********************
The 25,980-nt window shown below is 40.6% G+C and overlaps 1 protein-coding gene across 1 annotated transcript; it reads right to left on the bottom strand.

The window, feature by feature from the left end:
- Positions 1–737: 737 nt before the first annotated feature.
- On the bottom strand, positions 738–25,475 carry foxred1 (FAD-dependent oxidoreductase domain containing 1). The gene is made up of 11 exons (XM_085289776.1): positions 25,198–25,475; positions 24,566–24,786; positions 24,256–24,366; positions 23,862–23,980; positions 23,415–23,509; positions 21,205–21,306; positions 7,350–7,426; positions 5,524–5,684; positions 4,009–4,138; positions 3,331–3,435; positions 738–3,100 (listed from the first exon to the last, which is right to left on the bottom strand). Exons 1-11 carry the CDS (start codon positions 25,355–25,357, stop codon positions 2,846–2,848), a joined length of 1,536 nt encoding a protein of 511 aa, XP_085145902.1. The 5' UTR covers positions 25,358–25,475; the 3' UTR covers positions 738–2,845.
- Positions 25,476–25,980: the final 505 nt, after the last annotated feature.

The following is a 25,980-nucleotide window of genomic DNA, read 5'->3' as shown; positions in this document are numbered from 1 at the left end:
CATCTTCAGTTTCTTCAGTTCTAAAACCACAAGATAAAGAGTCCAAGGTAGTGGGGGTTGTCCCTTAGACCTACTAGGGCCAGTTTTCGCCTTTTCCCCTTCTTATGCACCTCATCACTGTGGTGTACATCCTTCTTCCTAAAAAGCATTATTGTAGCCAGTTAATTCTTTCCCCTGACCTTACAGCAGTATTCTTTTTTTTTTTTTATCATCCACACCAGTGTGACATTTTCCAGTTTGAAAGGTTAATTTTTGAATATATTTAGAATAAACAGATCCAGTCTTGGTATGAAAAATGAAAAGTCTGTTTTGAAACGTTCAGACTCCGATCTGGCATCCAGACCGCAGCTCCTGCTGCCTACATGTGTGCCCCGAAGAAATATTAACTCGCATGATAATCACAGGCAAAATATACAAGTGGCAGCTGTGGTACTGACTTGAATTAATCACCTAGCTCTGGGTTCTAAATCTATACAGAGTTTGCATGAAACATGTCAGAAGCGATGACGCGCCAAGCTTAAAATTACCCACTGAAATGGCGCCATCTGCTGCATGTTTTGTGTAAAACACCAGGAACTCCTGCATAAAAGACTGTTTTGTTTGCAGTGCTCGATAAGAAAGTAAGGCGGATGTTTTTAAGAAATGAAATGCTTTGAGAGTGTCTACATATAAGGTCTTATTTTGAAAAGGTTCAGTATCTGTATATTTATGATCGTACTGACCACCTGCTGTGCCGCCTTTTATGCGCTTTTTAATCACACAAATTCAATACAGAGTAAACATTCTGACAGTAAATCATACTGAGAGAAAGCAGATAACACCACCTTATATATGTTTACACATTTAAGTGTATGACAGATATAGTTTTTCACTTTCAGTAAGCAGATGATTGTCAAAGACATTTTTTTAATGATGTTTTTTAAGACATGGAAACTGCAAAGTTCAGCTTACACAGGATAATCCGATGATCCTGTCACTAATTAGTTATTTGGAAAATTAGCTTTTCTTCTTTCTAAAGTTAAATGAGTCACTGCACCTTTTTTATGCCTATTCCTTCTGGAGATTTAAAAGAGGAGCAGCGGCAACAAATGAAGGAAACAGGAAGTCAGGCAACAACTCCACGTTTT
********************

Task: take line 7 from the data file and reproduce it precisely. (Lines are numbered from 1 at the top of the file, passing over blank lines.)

CATCTTCAGTTTCTTCAGTTCTAAAACCACAAGATAAAGAGTCCAAGGTAGTGGGGGTTGTCCCTTAGACCTACTAGGGCCAGTTTTCGCCTTTTCCCCTTCTTATGCACCTCATCACTGTGGTGTACATCCTTCTTCCTAAAAAGCATTATTGTAGCCAGTTAATTCTTTCCCCTGACCTTACAGCAGTATTCTTTTTTTTTTTTTATCATCCACACCAGTGTGACATTTTCCAGTTTGAAAGGTTAATTTTTGAATATATTTAGAATAAACAGATCCAGTCTTGGTATGAAAAATGAAAAGTCTGTTTTGAAACGTTCAGACTCCGATCTGGCATCCAGACCGCAGCTCCTGCTGCCTACATGTGTGCCCCGAAGAAATATTAACTCGCATGATAATCACAGGCAAAATATACAAGTGGCAGCTGTGGTACTGACTTGAATTAATCACCTAGCTCTGGGTTCTAAATCTATACAGAGTTTGCATGAAACATGTCAGAAGCGATGACGCGCCAAGCTTAAAATTACCCACTGAAATGGCGCCATCTGCTGCATGTTTTGTGTAAAACACCAGGAACTCCTGCATAAAAGACTGTTTTGTTTGCAGTGCTCGATAAGAAAGTAAGGCGGATGTTTTTAAGAAATGAAATGCTTTGAGAGTGTCTACATATAAGGTCTTATTTTGAAAAGGTTCAGTATCTGTATATTTATGATCGTACTGACCACCTGCTGTGCCGCCTTTTATGCGCTTTTTAATCACACAAATTCAATACAGAGTAAACATTCTGACAGTAAATCATACTGAGAGAAAGCAGATAACACCACCTTATATATGTTTACACATTTAAGTGTATGACAGATATAGTTTTTCACTTTCAGTAAGCAGATGATTGTCAAAGACATTTTTTTAATGATGTTTTTTAAGACATGGAAACTGCAAAGTTCAGCTTACACAGGATAATCCGATGATCCTGTCACTAATTAGTTATTTGGAAAATTAGCTTTTCTTCTTTCTAAAGTTAAATGAGTCACTGCACCTTTTTTATGCCTATTCCTTCTGGAGATTTAAAAGAGGAGCAGCGGCAACAAATGAAGGAAACAGGAAGTCAGGCAACAACTCCACGTTTT